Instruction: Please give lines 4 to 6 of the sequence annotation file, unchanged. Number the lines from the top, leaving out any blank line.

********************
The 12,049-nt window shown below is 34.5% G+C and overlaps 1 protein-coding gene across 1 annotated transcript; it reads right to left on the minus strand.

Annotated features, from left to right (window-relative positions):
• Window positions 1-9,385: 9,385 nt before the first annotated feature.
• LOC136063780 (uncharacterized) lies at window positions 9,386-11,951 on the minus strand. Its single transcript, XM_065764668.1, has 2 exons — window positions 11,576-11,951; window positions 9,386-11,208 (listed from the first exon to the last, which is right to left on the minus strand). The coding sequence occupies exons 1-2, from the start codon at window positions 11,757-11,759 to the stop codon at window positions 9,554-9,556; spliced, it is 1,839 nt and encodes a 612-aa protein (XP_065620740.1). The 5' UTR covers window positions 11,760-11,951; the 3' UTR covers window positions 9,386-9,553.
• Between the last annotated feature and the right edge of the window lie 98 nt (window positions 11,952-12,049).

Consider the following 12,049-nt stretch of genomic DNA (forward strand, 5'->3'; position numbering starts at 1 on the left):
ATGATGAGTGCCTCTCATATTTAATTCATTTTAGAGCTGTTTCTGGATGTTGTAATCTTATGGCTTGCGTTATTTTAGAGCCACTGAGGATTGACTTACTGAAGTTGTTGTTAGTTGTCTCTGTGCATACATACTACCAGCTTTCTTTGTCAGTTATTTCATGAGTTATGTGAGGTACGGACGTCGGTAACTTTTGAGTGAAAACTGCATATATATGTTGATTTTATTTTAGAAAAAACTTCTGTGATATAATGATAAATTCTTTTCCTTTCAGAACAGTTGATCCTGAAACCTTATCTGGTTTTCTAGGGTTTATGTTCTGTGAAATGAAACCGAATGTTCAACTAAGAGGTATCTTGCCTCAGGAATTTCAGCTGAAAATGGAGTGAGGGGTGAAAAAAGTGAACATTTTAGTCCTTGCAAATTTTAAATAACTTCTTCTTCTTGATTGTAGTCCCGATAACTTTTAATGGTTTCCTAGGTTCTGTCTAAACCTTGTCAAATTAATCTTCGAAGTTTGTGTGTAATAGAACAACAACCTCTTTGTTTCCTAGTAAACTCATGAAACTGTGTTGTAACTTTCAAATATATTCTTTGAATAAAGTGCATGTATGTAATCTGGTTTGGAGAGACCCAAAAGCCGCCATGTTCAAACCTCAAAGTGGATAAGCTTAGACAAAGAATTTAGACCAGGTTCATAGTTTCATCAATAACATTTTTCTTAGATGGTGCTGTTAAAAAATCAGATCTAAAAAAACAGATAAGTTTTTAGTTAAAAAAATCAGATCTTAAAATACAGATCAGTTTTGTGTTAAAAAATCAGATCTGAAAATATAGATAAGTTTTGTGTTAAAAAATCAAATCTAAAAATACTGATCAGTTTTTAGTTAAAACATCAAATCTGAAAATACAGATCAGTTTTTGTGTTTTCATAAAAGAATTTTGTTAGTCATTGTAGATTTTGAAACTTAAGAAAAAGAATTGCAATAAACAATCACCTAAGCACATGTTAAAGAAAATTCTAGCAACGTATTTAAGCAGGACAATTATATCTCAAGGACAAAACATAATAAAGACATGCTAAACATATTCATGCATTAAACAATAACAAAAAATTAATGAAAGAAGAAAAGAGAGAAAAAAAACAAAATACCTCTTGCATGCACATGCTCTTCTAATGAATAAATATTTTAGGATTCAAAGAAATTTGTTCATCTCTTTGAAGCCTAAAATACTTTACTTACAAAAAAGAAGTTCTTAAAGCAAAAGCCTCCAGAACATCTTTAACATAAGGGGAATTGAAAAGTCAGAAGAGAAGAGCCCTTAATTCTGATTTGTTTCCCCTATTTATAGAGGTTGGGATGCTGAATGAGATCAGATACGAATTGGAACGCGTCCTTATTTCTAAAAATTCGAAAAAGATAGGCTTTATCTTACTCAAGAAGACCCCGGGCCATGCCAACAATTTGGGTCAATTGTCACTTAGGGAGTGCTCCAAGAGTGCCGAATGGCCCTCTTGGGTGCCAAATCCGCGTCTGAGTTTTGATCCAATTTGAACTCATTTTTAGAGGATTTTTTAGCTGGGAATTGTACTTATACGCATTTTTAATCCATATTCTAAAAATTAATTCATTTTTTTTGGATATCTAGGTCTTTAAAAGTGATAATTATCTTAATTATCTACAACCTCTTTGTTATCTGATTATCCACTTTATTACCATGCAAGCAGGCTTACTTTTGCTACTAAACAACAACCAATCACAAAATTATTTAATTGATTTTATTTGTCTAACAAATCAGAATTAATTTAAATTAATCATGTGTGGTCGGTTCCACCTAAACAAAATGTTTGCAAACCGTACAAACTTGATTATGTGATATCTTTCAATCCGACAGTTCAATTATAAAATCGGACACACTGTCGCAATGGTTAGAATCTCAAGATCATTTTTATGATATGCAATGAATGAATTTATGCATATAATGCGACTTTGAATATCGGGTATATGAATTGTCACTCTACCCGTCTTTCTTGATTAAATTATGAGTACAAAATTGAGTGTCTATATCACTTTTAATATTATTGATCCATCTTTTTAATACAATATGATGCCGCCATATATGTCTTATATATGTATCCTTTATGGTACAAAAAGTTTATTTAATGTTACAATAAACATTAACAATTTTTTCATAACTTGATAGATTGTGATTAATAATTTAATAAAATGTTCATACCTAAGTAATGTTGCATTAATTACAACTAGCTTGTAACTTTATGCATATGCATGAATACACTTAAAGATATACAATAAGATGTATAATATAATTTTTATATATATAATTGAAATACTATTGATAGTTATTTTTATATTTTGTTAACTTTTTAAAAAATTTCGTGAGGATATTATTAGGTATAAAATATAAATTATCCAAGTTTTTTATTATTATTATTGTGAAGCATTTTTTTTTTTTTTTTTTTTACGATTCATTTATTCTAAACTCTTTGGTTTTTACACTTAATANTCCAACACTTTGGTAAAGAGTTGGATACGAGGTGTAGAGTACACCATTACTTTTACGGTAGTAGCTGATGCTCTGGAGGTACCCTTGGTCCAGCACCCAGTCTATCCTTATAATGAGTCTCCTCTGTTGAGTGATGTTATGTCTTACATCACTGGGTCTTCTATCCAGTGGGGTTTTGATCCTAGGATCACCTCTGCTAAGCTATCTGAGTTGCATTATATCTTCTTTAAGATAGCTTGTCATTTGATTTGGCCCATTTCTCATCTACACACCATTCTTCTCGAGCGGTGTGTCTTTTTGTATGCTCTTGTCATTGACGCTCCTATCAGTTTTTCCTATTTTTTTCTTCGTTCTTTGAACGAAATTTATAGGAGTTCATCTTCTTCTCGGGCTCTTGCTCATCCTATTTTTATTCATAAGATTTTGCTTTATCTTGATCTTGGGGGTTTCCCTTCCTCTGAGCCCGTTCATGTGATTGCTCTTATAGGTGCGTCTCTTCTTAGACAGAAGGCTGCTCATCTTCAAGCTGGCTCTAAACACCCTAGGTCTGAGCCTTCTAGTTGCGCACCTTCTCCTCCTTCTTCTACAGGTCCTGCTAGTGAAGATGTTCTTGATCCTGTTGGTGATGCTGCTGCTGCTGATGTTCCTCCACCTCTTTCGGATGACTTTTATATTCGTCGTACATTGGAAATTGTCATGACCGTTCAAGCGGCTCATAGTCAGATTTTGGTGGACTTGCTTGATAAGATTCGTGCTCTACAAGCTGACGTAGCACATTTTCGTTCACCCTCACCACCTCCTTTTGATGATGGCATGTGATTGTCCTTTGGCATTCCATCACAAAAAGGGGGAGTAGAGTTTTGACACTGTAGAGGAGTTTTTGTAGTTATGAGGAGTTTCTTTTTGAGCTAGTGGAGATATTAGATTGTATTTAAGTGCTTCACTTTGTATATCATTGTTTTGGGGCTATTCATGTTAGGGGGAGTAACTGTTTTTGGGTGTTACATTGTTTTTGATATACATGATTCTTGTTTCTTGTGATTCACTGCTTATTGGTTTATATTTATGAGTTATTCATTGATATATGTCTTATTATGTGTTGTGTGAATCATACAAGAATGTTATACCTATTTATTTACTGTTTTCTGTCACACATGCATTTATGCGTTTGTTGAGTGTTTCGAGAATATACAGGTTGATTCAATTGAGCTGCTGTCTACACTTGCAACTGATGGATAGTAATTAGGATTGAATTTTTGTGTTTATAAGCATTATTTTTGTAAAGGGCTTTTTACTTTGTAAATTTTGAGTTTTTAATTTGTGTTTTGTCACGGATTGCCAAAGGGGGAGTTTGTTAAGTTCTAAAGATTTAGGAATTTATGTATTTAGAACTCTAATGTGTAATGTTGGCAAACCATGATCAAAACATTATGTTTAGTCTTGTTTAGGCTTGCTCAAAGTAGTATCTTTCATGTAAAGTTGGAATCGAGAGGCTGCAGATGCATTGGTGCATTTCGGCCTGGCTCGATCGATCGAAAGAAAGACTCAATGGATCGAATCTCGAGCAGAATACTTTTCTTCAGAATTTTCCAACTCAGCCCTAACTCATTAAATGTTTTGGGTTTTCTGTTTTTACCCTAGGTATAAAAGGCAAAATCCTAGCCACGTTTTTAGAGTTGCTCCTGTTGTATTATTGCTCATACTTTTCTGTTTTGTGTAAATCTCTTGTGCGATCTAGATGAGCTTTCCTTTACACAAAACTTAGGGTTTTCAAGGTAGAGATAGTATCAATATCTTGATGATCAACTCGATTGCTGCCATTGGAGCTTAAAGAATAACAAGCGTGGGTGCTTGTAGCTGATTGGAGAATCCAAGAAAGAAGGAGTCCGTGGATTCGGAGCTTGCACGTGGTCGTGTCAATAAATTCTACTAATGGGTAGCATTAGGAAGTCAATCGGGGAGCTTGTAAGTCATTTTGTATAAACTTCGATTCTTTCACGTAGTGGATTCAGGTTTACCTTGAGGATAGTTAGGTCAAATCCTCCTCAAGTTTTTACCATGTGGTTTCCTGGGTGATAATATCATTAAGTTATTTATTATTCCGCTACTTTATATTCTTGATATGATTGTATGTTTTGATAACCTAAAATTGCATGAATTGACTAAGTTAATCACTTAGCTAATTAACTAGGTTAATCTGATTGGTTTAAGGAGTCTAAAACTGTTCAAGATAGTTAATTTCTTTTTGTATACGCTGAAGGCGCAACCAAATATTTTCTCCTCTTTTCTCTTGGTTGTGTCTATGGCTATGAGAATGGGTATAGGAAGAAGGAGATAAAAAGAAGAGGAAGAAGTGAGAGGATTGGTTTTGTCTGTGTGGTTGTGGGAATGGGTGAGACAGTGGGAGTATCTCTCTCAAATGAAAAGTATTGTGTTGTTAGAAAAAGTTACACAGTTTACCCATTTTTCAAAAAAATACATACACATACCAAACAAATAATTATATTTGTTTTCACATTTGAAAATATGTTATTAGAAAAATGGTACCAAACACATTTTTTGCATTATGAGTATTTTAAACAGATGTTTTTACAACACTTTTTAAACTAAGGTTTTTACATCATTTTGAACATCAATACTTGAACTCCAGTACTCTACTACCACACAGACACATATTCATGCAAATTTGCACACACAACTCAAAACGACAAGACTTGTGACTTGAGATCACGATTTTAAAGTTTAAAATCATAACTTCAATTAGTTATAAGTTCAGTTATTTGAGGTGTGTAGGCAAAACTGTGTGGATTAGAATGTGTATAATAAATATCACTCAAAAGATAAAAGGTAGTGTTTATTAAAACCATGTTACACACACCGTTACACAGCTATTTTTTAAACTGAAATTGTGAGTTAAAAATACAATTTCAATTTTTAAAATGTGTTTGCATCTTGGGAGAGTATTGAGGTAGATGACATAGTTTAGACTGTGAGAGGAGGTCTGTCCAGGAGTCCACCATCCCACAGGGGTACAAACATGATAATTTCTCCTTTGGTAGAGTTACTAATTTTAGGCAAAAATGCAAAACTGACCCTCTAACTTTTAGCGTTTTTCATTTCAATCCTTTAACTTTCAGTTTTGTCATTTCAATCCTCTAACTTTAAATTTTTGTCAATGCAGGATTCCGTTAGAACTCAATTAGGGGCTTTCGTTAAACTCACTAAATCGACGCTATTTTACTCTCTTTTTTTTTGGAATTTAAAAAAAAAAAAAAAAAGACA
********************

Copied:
• LOC136063780 (uncharacterized) lies at window positions 9,386-11,951 on the minus strand. Its single transcript, XM_065764668.1, has 2 exons — window positions 11,576-11,951; window positions 9,386-11,208 (listed from the first exon to the last, which is right to left on the minus strand). The coding sequence occupies exons 1-2, from the start codon at window positions 11,757-11,759 to the stop codon at window positions 9,554-9,556; spliced, it is 1,839 nt and encodes a 612-aa protein (XP_065620740.1). The 5' UTR covers window positions 11,760-11,951; the 3' UTR covers window positions 9,386-9,553.
• Between the last annotated feature and the right edge of the window lie 98 nt (window positions 11,952-12,049).

Consider the following 12,049-nt stretch of genomic DNA (forward strand, 5'->3'; position numbering starts at 1 on the left):